# tautological implication and deduction

My problem goes like this: Show that whenever $$\Sigma\vDash\tau$$, then there exists a deducion from $$\Sigma$$, the last component of which is $$\tau$$.

I tried to use the definition and work backward: Given $$\tau$$ with $$\Sigma\vDash\tau$$, if $$\tau$$ is tautology, or $$\tau\in\Sigma$$, then we are done. If not, but if one can find a wff $$\alpha$$ that satisfies the statement that $$\gamma$$ is tautology, or that $$\gamma\in\Sigma$$ for each of $$\gamma\in\{\alpha,\alpha\rightarrow\tau\}$$, then we are also done. $$(*)$$Otherwise, choose $$\alpha\in\Sigma$$ and consider $$\alpha\rightarrow\tau$$. Note that since $$\Sigma\vDash\alpha$$, we have that $$\Sigma\vDash(\alpha\rightarrow\tau)$$. Then since $$\Sigma\vDash(\alpha\rightarrow\tau)$$, we follow the above step again (but if we follow the $$(*)$$'s step, do it with $$\beta\in\Sigma-\{\alpha\}$$ so that we don't choose same $$\alpha$$ twice.). We claim that these steps finish at some point.

For example, say we have $$\Sigma=\{\neg S\vee R,R\rightarrow P,S\}$$ and we want a deduction from $$\Sigma$$, the last component of which is $$P$$. First we try $$$$, and see that it is not a deduction. So we look at $$<\neg S\vee R,(\neg S\vee R)\rightarrow(S\rightarrow P),S,S\rightarrow P,P>$$ and we see that this is not a deduction either. So we now look at $$$$, and we see that this is indeed a deduction finishing the steps.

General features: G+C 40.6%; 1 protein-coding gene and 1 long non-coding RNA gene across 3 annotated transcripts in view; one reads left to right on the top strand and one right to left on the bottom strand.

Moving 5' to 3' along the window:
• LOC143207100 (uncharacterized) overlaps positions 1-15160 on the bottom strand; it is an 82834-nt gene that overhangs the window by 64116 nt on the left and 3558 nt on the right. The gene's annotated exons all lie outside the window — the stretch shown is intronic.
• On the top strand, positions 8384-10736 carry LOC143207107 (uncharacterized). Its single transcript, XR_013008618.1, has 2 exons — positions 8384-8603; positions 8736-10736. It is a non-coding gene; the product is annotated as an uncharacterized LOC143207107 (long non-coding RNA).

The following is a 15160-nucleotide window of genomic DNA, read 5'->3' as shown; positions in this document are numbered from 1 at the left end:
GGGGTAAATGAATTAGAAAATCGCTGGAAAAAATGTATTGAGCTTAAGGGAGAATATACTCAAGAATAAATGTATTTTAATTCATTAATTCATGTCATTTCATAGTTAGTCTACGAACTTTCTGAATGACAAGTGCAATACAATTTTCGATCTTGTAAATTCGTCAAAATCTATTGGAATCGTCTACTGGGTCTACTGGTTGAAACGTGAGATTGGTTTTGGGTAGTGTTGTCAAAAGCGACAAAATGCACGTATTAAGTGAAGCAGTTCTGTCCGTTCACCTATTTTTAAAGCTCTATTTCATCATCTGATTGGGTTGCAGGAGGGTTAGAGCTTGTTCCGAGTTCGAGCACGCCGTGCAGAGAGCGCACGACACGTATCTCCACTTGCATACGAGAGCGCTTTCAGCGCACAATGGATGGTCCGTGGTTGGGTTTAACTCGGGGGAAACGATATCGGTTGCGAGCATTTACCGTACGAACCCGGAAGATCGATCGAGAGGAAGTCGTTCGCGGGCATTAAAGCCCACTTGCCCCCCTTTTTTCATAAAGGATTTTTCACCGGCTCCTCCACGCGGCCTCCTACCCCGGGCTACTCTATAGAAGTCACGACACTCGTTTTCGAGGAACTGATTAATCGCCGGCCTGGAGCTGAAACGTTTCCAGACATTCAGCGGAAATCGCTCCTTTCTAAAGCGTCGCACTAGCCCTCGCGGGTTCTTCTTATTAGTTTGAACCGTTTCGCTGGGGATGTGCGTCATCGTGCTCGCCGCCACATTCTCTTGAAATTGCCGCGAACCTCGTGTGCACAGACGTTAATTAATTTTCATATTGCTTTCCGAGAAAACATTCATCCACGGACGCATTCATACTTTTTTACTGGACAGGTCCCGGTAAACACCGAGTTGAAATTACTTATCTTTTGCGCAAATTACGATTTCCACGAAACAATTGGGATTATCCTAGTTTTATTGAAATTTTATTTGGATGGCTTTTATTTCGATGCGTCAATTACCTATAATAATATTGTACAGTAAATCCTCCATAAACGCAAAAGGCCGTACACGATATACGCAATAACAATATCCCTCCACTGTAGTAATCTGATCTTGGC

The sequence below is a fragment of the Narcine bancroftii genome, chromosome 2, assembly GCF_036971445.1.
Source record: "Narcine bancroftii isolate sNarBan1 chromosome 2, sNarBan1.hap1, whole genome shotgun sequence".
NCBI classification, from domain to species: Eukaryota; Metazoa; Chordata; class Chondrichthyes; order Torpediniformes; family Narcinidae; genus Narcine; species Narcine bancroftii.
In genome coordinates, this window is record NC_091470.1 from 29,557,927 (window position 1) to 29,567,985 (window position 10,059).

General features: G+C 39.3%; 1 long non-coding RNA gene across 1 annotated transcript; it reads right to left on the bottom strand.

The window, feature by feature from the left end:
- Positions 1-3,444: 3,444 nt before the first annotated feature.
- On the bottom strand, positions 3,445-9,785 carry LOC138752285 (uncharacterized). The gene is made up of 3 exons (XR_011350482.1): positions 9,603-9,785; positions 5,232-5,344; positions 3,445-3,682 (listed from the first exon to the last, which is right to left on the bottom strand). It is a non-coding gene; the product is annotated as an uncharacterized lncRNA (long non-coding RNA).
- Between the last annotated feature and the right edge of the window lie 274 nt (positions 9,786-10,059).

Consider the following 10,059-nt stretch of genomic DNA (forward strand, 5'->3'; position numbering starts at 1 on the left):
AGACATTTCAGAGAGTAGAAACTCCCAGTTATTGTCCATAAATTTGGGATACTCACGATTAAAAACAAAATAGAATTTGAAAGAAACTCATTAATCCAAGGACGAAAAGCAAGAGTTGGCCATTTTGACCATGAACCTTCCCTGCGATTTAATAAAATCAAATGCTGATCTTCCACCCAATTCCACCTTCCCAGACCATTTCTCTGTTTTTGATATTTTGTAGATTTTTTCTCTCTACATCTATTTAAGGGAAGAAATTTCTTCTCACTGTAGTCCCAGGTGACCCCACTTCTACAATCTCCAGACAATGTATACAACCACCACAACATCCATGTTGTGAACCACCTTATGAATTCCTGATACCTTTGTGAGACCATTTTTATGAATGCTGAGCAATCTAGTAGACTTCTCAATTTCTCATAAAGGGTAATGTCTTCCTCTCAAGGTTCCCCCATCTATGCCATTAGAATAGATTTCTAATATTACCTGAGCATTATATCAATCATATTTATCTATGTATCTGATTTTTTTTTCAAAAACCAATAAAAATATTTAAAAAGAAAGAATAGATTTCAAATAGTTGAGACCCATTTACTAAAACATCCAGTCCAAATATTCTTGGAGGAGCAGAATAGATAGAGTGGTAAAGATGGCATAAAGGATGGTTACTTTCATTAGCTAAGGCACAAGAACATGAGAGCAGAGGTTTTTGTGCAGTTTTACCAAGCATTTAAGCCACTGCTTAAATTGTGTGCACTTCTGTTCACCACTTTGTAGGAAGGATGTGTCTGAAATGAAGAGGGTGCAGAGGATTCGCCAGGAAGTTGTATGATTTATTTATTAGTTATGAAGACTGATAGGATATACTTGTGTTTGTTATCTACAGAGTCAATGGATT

And now I just need to show that the above steps finish at some point where I am stuck. Any idea?

• The result is simple if we assume that $\Sigma$ is finite. Otherwise, we have to prove Compactness. Oct 21, 2020 at 8:43
• Oh yes. Thank you for informing that.
– kkkk
Oct 21, 2020 at 9:01
– kkkk
Oct 21, 2020 at 10:47

Indeed, if $$\Sigma$$ is finite, the above steps finishes at somepoint; one can actually show that the above step finishes when the steps were applied until all the members of $$\Sigma$$ is used for the step $$(*)$$ repeatedly. The reason is $$\Sigma\vDash\tau$$. Let's look at an example.

Let $$\Sigma=\{\alpha,\beta,\gamma\}$$, and we want to have a deducion from $$\Sigma$$, the last component of which is $$\tau$$, and say $$\Sigma\vDash\tau$$. If we apply the step $$(*)$$ repeatedly until we use all the member of $$\Sigma$$, then we get, for instance, $$<\alpha,\alpha\rightarrow(\beta\rightarrow(\gamma\rightarrow \tau)),\beta, \beta\rightarrow(\gamma\rightarrow \tau), \gamma,\gamma\rightarrow \tau,\tau>$$.

Now if we look at $$\alpha\rightarrow(\beta\rightarrow(\gamma\rightarrow \tau))$$ we can see that it is tautology, because of $$\Sigma\vDash\tau$$: $$\alpha\rightarrow(\beta\rightarrow(\gamma\rightarrow \tau))$$ cannot have $$F$$ truth values, because if $$\alpha,\beta,\gamma$$ are true, then $$\tau$$ cannot be $$F$$ (because of $$\Sigma\vDash\tau$$), which is the only way to get $$F$$ for $$\alpha\rightarrow(\beta\rightarrow(\gamma\rightarrow \tau))$$.

If $$\Sigma$$ is infinite, then consider the following corollary to the compactness theorem: $$\text{if }\Sigma\vDash\tau,\text{ then there is a finite }\Sigma_0\subseteq\Sigma\text{ such that }\Sigma_0\vDash\tau.$$Then we can argue as above with $$\Sigma_0$$.